Working from Home: Common Pitfalls to Avoid

Simon Dudley, Video Evangelist, LifeSize

This post originally appeared on June 27, 2013 in ShoreTelSky’s blog here.

According to a USA Today article published on June 20, a “quiet revolution,” as the newspaper calls it, is changing the way Americans work.  Their study found that a third of all college-educated workers over the age of 25 work from home at least part-time, and in all but the nation’s largest urban centers, more people telecommute than use public transportation. Research regarding the effectiveness of telecommuting continues to pile up: the Bureau of Labor Statistics found that telecommuting improves productivity while decreasing absenteeism, while a much-publicized Stanford study found that a remote-work program at a Chinese travel agency boosted productivity by 22 percent.

More people are working from home than ever before, and they’re doing it more productively than ever before.  But anyone who’s telecommuted with regularity knows that it can come with some pitfalls that must be overcome: a wandering attention, the siren call of the television and couch, and the difficulty of focusing on a deadline when there are kids and pets underfoot.

That’s why we’ve compiled the following tips for frustrated telecommuters hoping to improve their efficiency and productivity at home.  Try them out, find what works for you, and unlock your true work-from-home potential.

Establish a Work Zone

remote workersA famous psychology study found that insomnia is exacerbated by a vicious cycle: the more time you spend in bed not sleeping, the more your brain associates the bed with a lack of sleep.  Study volunteers’ ability to sleep improved dramatically if they got out of bed after ten minutes of struggling to sleep, waited until they were ready to try again, and returned to bed.  In much the same way, a lack of focus while working from home will create a continuing cycle of negative productivity.  The solution?  Designate a room or even a nook as your personal office space, and treat it as such.  It’s a “sacred’ place for work and work only.  You won’t watch TV there; you won’t conduct family business from there.  Instead, you’ll “train your brain” to associate the area with an efficient work environment.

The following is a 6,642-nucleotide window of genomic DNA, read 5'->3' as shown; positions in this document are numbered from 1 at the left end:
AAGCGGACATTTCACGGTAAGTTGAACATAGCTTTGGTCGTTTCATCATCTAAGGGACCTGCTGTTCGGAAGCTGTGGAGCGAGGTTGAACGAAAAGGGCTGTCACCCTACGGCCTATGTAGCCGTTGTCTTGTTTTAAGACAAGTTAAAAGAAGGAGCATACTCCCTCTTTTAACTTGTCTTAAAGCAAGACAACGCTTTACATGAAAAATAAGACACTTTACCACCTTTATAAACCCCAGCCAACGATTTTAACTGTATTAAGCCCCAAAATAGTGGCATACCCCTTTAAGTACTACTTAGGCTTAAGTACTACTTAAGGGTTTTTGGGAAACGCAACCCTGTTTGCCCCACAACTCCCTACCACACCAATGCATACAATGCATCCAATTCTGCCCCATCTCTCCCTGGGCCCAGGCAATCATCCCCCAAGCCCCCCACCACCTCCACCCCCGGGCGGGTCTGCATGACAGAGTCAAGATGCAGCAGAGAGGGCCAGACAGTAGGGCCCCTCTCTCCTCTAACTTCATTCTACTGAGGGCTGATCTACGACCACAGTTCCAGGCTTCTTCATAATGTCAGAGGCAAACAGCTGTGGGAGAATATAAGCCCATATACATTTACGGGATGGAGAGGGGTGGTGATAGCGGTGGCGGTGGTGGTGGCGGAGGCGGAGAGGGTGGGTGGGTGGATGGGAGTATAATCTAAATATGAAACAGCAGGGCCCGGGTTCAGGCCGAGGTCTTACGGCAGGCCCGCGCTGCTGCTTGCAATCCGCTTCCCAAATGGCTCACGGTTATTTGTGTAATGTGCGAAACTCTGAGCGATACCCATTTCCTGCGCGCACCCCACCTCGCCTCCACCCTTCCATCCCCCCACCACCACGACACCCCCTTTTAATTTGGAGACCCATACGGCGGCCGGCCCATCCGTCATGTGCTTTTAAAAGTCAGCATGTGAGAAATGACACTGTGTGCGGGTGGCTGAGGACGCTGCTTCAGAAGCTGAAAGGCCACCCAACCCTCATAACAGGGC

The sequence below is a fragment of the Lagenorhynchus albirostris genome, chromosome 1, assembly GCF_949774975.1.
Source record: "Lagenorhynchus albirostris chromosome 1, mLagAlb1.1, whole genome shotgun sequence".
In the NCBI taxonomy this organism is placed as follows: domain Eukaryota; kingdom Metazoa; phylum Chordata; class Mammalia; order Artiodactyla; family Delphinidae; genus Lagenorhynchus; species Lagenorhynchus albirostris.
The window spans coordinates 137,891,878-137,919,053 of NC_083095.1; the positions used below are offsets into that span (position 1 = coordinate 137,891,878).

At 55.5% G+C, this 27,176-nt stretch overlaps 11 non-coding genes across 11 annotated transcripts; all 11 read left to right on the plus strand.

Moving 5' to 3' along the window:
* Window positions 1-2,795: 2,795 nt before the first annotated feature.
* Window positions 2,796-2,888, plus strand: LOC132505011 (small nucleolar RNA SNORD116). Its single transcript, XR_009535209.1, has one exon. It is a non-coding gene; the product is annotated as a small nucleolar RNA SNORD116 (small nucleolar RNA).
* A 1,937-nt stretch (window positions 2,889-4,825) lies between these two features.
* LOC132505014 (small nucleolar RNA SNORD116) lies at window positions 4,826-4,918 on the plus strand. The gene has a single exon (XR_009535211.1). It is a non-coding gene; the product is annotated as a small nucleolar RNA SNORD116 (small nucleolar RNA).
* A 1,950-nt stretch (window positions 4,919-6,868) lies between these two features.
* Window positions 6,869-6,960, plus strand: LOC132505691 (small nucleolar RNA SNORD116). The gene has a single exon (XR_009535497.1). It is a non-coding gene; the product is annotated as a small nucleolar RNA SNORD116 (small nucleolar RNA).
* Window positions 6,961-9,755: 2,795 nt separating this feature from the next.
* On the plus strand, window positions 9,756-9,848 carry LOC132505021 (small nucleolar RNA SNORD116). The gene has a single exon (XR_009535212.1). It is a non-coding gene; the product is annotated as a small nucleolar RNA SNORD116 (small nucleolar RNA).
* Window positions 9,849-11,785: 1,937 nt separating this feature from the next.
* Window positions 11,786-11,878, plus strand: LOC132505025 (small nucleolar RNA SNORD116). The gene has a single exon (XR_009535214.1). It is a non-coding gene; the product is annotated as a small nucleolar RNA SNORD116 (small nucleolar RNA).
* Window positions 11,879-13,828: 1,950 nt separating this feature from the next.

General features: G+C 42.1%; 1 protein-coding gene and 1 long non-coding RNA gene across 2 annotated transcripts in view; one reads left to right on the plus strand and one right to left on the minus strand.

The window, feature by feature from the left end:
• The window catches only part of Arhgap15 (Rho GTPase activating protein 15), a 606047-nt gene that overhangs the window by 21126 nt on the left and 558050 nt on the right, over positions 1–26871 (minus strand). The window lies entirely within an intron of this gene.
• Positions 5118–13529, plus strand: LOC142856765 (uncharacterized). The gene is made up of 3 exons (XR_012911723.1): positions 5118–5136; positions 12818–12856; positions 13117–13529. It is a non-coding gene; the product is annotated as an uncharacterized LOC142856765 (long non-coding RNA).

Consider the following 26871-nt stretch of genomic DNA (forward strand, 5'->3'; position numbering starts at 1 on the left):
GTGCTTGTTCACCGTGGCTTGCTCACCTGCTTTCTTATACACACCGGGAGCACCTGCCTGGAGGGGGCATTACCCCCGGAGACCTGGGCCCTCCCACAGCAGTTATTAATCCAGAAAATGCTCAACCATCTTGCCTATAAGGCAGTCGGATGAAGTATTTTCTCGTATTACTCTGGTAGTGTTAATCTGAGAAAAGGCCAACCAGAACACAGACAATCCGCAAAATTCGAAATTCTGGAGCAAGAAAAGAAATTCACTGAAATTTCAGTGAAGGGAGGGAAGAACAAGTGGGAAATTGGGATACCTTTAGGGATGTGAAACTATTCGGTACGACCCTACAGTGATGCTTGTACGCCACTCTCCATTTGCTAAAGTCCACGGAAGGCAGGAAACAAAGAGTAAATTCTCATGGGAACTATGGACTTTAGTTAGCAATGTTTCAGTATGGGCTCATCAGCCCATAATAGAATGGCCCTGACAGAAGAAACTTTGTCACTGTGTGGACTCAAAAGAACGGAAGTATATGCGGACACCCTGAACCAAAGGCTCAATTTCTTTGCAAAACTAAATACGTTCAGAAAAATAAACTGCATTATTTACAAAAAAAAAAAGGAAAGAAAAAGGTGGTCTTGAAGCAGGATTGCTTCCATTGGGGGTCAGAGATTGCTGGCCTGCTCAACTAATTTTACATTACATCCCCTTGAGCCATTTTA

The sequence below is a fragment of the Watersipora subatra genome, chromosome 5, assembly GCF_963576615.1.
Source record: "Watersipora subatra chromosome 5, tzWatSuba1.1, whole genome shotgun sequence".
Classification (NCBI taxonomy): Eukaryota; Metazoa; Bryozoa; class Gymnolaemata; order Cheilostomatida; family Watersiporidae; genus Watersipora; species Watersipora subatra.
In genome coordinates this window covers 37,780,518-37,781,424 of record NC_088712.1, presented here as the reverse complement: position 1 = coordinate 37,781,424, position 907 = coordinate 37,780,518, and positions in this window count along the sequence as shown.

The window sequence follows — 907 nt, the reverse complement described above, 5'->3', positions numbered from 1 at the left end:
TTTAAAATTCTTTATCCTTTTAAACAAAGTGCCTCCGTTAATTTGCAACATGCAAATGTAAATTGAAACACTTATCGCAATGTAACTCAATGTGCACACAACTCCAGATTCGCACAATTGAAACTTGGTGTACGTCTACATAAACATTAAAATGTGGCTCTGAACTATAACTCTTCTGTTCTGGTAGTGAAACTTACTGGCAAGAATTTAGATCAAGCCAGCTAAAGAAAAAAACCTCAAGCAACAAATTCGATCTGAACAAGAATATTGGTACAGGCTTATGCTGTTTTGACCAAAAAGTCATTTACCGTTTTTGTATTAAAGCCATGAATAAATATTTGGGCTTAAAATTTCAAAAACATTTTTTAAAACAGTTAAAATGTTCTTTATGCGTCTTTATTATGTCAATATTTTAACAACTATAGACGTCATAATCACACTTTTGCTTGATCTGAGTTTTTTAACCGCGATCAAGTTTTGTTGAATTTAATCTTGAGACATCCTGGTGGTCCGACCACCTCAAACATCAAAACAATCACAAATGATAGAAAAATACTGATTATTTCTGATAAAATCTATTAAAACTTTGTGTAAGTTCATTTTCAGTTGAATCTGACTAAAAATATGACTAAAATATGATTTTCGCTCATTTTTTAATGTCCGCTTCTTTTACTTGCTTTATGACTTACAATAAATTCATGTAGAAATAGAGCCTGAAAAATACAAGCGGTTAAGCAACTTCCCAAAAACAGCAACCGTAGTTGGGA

(Photo Courtesy of Wikipedia)

Hone Your Time-Management Skills

While most of us have decent time-management skills, years of working in an office environment under a chain of supervisors doesn’t necessarily prepare us for the way telecommuting puts us completely in charge of our time.  So when working from home, start off with some small goals: work an hour without checking your email, or get a project done by noon even if it’s not due till three.  Eventually, you’ll have trained yourself to be proactive about your time, and the temptations to catch that TV marathon will dissipate.

Start Teleconferencing

It’s important to stay connected with your coworkers and superiors while you’re working from home; it not only keeps the lines of communication open, but it fosters a sense of community even while you’re working remote.  Nothing does both these jobs better than a modern video conferencing solution.  Not only does it make communication quick and easy, but it perfectly replicates the experience of a face-to-face conversation.  Modern options are dependable and scalable, so it’s never been easier to get all the benefits of working at an office while working from home.

Build a New Routine

If you’ve spent your working life in a normal office environment, then you’re probably used to the ebb and flow of an 8-5 work day, with breaks at the water cooler and an hour for lunch.  As you transition to working from home, you may find yourself losing your internal rhythm because your old routine no longer fits into your new work life.  It’s time to build a new one, one that reflects the changes in your schedule.  Check your email at a certain time, set aside blocks for particularly focused work, and make sure you take small breaks.  Walk around the house, do yoga or hit the gym, and keep yourself physically active.  Once you’ve acclimated to your new routine, it’ll be much easier to manage your time.

What strategies do you employ to stay productive while working from home?

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